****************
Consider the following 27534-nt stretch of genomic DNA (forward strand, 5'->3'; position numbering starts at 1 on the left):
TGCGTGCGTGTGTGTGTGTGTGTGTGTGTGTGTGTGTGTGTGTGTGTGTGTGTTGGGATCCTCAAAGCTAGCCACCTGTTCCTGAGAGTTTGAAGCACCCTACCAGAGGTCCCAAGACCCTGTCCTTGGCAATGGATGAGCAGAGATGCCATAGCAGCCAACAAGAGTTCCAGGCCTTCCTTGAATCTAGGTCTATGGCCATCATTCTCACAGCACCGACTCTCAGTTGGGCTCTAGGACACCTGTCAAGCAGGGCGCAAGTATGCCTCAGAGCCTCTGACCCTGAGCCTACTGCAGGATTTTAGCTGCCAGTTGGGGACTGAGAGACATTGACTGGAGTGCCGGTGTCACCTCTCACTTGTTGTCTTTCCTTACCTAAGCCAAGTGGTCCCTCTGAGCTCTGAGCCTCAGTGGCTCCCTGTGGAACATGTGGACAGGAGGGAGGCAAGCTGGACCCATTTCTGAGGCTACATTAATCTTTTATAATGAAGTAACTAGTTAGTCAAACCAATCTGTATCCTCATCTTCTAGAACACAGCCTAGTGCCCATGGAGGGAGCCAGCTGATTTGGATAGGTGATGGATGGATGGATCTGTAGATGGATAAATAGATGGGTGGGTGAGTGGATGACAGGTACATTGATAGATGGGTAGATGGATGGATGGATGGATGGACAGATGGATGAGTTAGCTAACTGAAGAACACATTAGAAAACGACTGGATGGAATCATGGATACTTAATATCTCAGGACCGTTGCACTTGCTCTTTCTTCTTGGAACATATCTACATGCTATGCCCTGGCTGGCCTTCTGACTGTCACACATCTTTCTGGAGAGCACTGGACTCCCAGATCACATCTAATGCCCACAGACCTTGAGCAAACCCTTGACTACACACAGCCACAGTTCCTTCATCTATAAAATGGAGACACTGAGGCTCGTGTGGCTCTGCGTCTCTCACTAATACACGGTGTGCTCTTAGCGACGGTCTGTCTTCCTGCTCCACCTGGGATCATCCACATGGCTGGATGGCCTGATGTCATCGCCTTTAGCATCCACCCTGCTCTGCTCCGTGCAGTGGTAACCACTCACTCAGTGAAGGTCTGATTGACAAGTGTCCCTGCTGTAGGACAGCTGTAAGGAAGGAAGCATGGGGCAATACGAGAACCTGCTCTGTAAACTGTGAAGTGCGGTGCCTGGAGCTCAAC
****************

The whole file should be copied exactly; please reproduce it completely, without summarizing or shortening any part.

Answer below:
Consider the following 27534-nt stretch of genomic DNA (forward strand, 5'->3'; position numbering starts at 1 on the left):
TGCGTGCGTGTGTGTGTGTGTGTGTGTGTGTGTGTGTGTGTGTGTGTGTGTGTTGGGATCCTCAAAGCTAGCCACCTGTTCCTGAGAGTTTGAAGCACCCTACCAGAGGTCCCAAGACCCTGTCCTTGGCAATGGATGAGCAGAGATGCCATAGCAGCCAACAAGAGTTCCAGGCCTTCCTTGAATCTAGGTCTATGGCCATCATTCTCACAGCACCGACTCTCAGTTGGGCTCTAGGACACCTGTCAAGCAGGGCGCAAGTATGCCTCAGAGCCTCTGACCCTGAGCCTACTGCAGGATTTTAGCTGCCAGTTGGGGACTGAGAGACATTGACTGGAGTGCCGGTGTCACCTCTCACTTGTTGTCTTTCCTTACCTAAGCCAAGTGGTCCCTCTGAGCTCTGAGCCTCAGTGGCTCCCTGTGGAACATGTGGACAGGAGGGAGGCAAGCTGGACCCATTTCTGAGGCTACATTAATCTTTTATAATGAAGTAACTAGTTAGTCAAACCAATCTGTATCCTCATCTTCTAGAACACAGCCTAGTGCCCATGGAGGGAGCCAGCTGATTTGGATAGGTGATGGATGGATGGATCTGTAGATGGATAAATAGATGGGTGGGTGAGTGGATGACAGGTACATTGATAGATGGGTAGATGGATGGATGGATGGATGGACAGATGGATGAGTTAGCTAACTGAAGAACACATTAGAAAACGACTGGATGGAATCATGGATACTTAATATCTCAGGACCGTTGCACTTGCTCTTTCTTCTTGGAACATATCTACATGCTATGCCCTGGCTGGCCTTCTGACTGTCACACATCTTTCTGGAGAGCACTGGACTCCCAGATCACATCTAATGCCCACAGACCTTGAGCAAACCCTTGACTACACACAGCCACAGTTCCTTCATCTATAAAATGGAGACACTGAGGCTCGTGTGGCTCTGCGTCTCTCACTAATACACGGTGTGCTCTTAGCGACGGTCTGTCTTCCTGCTCCACCTGGGATCATCCACATGGCTGGATGGCCTGATGTCATCGCCTTTAGCATCCACCCTGCTCTGCTCCGTGCAGTGGTAACCACTCACTCAGTGAAGGTCTGATTGACAAGTGTCCCTGCTGTAGGACAGCTGTAAGGAAGGAAGCATGGGGCAATACGAGAACCTGCTCTGTAAACTGTGAAGTGCGGTGCCTGGAGCTCAAC